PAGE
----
Lyon's raw response enduring image of doco

Nathan Lyon takes a central role in season three of 'The Test', with his uncontrolled sobbing in the Lord's dressing room among the series' most stirring moments

Official trailer for season three of 'The Test'

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Despite his cruelly abbreviated role in Australia's tour to England last year, Nathan Lyon emerges as a central character in all three episodes of the third season of ‘The Test' documentary series that screens on Prime Video on May 24.

From leading the men's team song at The Oval – with the gilded ICC mace in hand following Australia’s triumph over India in the World Test Championship Final – to watching the Ashes' last rites from his home in Sydney, Lyon makes multiple cameos.

But it's the sight of Test cricket’s most successful contemporary spin bowler sobbing uncontrollably after "blowing up" his right calf during a fiery contest at Lord's that provides the most poignant moments of the documentary's latest iteration.

Nathan Lyon gets emotional at Lord's // Prime Video

In the course of barely a week, Lyon went from what he rated an all-time career high by steering his team to a nail-biting win in a rearguard batting partnership with skipper Pat Cummins, to the abject low of fearing his storied career might potentially be finished.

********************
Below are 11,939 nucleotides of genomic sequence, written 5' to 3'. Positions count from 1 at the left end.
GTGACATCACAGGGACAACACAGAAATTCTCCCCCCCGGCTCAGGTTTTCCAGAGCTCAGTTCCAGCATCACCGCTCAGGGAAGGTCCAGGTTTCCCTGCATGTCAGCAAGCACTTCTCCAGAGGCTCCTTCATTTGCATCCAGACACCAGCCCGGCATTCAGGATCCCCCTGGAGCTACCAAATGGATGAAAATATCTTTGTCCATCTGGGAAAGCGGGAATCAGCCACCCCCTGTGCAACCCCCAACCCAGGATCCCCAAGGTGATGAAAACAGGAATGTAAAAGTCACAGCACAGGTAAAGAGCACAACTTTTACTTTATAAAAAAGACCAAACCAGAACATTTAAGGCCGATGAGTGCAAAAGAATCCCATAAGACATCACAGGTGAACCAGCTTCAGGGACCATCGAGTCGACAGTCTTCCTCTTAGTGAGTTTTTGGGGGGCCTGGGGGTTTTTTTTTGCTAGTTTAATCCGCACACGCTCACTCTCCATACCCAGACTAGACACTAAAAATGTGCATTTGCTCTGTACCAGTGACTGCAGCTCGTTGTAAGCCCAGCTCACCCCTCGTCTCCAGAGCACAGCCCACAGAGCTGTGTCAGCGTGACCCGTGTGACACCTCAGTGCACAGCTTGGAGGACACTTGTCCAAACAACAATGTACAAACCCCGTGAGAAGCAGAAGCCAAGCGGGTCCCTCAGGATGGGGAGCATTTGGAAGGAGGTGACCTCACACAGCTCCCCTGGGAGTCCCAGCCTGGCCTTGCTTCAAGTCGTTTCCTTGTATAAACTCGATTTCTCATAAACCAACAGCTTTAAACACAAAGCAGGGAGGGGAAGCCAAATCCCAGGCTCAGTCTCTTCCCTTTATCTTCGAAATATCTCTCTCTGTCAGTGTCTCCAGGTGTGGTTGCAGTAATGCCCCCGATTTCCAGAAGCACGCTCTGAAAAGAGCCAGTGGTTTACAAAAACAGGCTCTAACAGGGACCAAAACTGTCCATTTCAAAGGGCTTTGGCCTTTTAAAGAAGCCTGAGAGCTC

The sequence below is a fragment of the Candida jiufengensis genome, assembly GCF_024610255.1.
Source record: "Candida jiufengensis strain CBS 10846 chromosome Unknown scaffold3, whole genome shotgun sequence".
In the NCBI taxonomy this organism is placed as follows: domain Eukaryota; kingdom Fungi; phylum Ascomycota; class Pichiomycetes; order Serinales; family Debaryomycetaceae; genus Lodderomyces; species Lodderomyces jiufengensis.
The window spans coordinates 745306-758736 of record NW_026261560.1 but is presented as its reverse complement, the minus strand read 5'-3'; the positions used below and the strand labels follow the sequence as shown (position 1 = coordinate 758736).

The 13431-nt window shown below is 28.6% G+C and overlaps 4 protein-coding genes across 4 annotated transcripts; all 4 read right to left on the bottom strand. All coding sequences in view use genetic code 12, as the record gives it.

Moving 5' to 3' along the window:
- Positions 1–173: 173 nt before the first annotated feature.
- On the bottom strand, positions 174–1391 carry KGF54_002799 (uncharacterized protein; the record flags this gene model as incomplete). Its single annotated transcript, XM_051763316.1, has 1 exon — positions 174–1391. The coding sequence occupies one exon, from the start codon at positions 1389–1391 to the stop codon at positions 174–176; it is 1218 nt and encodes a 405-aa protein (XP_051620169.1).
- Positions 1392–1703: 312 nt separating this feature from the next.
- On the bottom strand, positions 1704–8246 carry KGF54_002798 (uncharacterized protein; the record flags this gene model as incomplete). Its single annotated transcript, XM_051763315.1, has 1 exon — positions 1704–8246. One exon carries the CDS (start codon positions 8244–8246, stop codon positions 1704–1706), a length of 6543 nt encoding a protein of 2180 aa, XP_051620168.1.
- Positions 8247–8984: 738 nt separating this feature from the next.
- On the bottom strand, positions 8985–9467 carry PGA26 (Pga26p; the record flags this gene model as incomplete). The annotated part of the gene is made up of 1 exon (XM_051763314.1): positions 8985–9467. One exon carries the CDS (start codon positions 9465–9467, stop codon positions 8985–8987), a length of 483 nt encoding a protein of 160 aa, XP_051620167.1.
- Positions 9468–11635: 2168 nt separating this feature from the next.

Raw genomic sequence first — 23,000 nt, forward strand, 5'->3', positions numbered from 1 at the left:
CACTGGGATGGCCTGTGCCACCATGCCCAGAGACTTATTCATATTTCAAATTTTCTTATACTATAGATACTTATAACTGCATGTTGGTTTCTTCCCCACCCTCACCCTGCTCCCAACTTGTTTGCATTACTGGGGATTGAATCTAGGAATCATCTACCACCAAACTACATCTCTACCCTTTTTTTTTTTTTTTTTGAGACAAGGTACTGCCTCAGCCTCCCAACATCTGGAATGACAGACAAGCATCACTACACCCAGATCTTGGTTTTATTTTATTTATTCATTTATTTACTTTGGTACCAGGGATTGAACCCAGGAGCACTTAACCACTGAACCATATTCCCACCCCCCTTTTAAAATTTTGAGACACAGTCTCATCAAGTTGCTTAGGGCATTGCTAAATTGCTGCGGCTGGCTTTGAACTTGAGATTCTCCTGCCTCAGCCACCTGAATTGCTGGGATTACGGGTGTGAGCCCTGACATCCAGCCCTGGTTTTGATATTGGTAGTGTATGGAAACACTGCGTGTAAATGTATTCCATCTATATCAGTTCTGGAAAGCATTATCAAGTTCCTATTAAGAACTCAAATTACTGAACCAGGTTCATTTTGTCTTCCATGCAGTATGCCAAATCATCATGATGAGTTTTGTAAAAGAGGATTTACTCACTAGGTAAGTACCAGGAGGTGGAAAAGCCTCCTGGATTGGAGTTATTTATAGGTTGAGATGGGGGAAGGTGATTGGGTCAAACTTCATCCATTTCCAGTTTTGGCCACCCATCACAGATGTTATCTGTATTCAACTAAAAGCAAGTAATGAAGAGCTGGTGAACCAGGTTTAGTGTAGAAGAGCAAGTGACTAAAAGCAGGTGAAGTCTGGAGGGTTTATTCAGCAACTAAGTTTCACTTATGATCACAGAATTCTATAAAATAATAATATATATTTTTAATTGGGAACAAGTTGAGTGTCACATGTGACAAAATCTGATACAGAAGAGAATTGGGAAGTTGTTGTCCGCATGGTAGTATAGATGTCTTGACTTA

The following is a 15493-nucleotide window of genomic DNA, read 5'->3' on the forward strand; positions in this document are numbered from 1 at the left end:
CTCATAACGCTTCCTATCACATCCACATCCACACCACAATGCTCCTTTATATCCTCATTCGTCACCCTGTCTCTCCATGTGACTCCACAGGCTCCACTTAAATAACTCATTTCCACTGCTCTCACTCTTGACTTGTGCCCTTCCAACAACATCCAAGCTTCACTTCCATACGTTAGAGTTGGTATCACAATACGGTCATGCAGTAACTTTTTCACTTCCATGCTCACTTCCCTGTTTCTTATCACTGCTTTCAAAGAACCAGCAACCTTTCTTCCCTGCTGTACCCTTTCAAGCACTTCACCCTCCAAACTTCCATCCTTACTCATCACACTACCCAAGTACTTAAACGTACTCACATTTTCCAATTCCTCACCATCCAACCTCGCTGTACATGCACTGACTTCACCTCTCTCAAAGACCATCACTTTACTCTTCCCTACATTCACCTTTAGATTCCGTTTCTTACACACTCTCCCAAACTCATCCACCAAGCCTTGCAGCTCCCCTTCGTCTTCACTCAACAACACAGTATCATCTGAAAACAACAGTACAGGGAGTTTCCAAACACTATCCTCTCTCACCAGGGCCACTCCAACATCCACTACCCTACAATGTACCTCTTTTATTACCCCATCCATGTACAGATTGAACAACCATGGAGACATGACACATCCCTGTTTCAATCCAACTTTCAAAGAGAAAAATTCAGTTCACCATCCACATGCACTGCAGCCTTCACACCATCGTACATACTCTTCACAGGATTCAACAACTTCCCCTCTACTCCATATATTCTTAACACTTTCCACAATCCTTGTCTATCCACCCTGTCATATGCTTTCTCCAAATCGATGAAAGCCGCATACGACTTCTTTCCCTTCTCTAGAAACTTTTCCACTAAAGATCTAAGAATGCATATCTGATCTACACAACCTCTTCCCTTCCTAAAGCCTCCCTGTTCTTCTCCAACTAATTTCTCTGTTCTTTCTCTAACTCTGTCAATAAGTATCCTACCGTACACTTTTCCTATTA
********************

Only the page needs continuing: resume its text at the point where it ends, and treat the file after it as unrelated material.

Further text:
The 36-year-old, who is currently playing for Lancashire in the UK county competition, has not viewed the final cut of 'The Test' but is comfortable at baring his distress to the world.

"I have seen that segment, but I wasn't sure if they were putting it in the doco," Lyon told this week.

"It's the first time I've ever been injured, and it's also the fear of the unknown I guess.

"Never really knowing what rehab looked like or sounded like, or is it an injury you can potentially come back from.

"So that was all pretty fresh and the emotion was pretty raw.

"And I still stand by my word that, I think if I was there, we would have won the series four-nil so it was a pretty hard pill to swallow."

It's the mental anguish of knowing his Ashes campaign was over more than the physical pain of his ripped calf that reduced Lyon to a flood of tears at the back of the Lord's dressing room before teammates quietly tried to console him at day's end.

He's unsure how he'll feel when he sits down to watch 'The Test' in its entirety almost a year after that agonising setback, but believes it's the hurt of Australia's subsequent inability to win their first Ashes series in the UK since 2001 that will sting the most.

Since his maiden Ashes outing on enemy soil at Old Trafford in 2013, Lyon has taken more Test wickets in the UK (59 at 29.61 from 16 matches) than any other visiting bowler over that period.

And prior to limping from the field late on day two at Lord's, he had snared nine England wickets with four of those from stumpings executed by keeper Alex Carey as the home team's 'BazBall' approach saw batters rushing headlong to try and take down Australia's trump card.

Despite playing half as many Tests and bowling 60 fewer overs during the series, Lyon still finished with as many scalps as England's recalled frontline spinner Moeen Ali.

Furthermore, Test cricket's current seventh-highest wicket taker (with 530 from 129 matches) sees a silver lining from his injury that spawned an ambition to keep playing until 2027 when Australia next contests the Ashes in the UK.

"I still think there's going to be that burning feeling, that feeling we really missed an opportunity there," Lyon said of the campaign that saw Australia retain the urn with a 2-2 draw.